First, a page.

One single service will be offered (to start) at 9:30. As we begin to add in-person worshippers back into our Sunday morning service, we will continue to have a single 9:30 a.m. service that will combine in-person worship and live-streamed online worship. At least, we’re going to try it that way to begin with; if it does not work to combine in-person with live-streaming, we might have to separate the two types of service, but I am truly hoping that we don’t have to do that. I would prefer that what we do be what we live-stream out, in terms of worship, so that we have one communal act of worship, with some folks taking part in person and some folks taking part online, but all of us sharing the same worship together.
In-person capacity is limited. Current diocesan restrictions for in-person worship services limit us to 25% of building capacity OR 50 persons total (including priest & servers), whichever is fewer. With a space as large as ours, that means we are limited to 50 people per service. For comparison, prior to the shutdown a tad more than a year ago, we were averaging between 70 and 90 people between two services. Given that a significant number of our parishioners will not yet feel safe and/or comfortable attending in-person services, it may not be too unreasonable to expect that a single service that allows for 50 people would suffice for us, at least for this first phase of reopening. Of course, if demand is too great, we will add a second service on Sunday morning.
NOTE: Folks who attend in-person on Palm Sunday will still be eligible to attend one or the other (but not both) of our Easter services, either Saturday evening or Sunday morning. But, again, we would prefer that you choose in advance which one of the Easter services you want to attend.
In-person worshippers will receive the Bread only. Diocesan restrictions require that both Bread and Wine be consecrated, that the Celebrant receive in both kinds, and that all other participants receive in one kind (Bread only). Essentially, at this point it is still far better to be safe than sorry, and that is why we will not be sharing a common cup just yet.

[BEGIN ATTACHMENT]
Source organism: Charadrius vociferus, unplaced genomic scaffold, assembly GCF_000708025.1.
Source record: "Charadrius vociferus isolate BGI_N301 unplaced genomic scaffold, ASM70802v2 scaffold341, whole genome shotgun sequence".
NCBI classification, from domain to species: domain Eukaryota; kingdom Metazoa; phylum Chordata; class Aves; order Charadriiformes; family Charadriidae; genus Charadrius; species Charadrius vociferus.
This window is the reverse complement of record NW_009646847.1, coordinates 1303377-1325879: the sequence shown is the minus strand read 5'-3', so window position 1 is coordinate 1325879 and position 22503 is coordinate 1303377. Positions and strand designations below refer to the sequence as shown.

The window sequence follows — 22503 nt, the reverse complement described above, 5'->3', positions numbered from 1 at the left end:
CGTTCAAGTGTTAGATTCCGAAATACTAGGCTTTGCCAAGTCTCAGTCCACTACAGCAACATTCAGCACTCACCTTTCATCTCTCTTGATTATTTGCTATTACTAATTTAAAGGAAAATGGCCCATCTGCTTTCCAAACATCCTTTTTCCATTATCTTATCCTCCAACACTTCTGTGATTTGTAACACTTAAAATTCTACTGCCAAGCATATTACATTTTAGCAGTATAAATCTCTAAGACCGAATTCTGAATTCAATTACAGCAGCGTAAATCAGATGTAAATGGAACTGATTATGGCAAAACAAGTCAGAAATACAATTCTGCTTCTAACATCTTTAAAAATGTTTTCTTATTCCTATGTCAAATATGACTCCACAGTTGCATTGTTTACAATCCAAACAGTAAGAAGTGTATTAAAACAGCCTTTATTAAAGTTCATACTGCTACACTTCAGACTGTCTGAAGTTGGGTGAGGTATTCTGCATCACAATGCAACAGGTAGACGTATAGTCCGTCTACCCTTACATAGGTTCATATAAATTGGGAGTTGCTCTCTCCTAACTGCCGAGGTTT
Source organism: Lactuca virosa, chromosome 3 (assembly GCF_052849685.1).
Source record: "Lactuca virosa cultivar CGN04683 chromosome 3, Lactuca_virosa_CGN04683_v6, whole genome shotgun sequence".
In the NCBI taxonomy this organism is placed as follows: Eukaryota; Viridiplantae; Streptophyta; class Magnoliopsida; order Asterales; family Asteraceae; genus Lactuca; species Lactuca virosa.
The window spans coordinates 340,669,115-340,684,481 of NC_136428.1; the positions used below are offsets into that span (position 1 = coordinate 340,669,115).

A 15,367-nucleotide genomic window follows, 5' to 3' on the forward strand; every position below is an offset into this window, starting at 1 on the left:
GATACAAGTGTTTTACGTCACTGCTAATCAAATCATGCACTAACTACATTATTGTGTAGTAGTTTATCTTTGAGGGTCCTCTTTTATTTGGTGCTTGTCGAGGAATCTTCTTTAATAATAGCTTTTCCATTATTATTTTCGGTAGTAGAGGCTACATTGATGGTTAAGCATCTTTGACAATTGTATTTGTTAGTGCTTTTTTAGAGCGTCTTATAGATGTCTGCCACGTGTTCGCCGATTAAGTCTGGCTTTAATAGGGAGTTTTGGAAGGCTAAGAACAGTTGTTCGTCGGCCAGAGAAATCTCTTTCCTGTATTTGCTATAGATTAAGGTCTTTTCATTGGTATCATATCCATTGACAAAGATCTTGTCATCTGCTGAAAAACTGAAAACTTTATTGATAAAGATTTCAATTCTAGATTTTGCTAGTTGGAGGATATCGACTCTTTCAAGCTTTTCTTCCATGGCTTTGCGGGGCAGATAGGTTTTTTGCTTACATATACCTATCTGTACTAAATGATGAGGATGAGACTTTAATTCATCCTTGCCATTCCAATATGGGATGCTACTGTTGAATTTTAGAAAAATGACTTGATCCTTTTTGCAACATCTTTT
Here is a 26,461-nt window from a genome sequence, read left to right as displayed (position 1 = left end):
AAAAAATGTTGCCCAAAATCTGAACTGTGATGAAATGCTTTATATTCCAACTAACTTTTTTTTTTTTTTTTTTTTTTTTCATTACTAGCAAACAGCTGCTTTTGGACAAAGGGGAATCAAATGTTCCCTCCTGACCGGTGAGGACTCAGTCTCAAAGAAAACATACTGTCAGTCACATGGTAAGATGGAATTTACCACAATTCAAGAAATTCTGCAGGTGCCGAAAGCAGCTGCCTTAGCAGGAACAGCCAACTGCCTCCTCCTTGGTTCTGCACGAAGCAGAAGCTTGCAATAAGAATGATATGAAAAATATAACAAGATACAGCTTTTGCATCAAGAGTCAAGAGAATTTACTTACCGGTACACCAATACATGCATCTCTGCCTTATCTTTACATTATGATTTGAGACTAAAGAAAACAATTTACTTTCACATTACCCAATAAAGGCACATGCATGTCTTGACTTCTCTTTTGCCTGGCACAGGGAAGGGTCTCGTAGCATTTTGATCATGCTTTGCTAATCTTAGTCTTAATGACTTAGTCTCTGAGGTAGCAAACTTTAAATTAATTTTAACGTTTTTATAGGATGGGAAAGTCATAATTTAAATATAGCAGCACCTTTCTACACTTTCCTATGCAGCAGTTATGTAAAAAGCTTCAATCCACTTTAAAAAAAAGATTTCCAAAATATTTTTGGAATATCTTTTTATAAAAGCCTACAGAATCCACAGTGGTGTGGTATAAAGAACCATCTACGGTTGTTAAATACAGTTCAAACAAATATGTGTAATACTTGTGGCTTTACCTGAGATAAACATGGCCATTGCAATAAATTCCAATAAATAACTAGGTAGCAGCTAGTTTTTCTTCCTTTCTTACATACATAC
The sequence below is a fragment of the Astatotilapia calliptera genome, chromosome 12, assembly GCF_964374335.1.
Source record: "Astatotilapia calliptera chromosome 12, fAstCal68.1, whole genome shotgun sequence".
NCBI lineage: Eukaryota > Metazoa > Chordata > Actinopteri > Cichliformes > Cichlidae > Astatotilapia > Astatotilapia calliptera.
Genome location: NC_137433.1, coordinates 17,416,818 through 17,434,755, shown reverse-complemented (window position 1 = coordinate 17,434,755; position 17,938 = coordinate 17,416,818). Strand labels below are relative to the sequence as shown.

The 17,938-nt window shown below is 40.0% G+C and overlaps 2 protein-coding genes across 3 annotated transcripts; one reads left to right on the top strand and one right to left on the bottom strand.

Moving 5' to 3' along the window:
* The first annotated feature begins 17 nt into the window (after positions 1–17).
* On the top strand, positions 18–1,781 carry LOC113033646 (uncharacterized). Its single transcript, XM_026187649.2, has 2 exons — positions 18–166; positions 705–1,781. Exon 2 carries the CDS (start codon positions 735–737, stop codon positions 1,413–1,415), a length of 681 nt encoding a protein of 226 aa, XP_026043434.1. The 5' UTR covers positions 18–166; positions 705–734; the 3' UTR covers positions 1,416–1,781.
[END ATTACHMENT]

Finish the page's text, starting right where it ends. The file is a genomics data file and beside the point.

In-person singing is NOT allowed. This restriction, I predict, will hit our specific community particularly hard. Music and (especially) singing are so deeply ingrained in the culture and identity of this parish that it’s almost unthinkable to consider returning to worship together … without also returning to our practice of singing together. Overwhelming amounts of research show, however, that, because of the ways that the virus spreads most effectively, singing in groups is one of the most dangerous things we could do. At this time, we simply cannot risk it. Of course, the folks participating in our live-streamed service from their own homes can belt those hymns out as much as they like. : )
Grace will be needed. We will need to remember that a number of our fellow congregants won’t want to, or even shouldn’t, attend in-person gatherings until the rates of Covid infections go down significantly. So we must be absolutely clear that participating in our worship online via live-stream is every bit as valid and meaningful as attending in-person. We can’t have higher or lower “tiers” of worship in our community, and we certainly cannot have “second-class citizens” in our parish.
You will need to dress for the weather. For purposes of maintaining as much non-re-circulated airflow as possible, we will need to open some of our windows and exterior doors. Using recycled air in enclosed spaces pretty much destroys any advantage we gain through social distancing, because it mixes everybody’s air all together and blows it all over everyone in the group. Depending upon the weather on any given day, you’ll want to keep your heavy coats with you in the pew.
None of this process will be easy, at first. It’s going to be awkward and strange and likely rather frustrating to be back in church, but in such restricted and unfamiliar ways. But I have great faith in the faith and the grace that, in my experience, define this parish family. With a bit of patience, continued devotion, grace from above, and a healthy sense of humor (or at least irony), I believe we will continue to be a blessed people of God together during this new phase of our shared life, just as we have during the long separation and isolation of Coronatide. You all continue to inspire me, and you remain in my daily prayers. Please call or email if you have any questions, and God bless you all!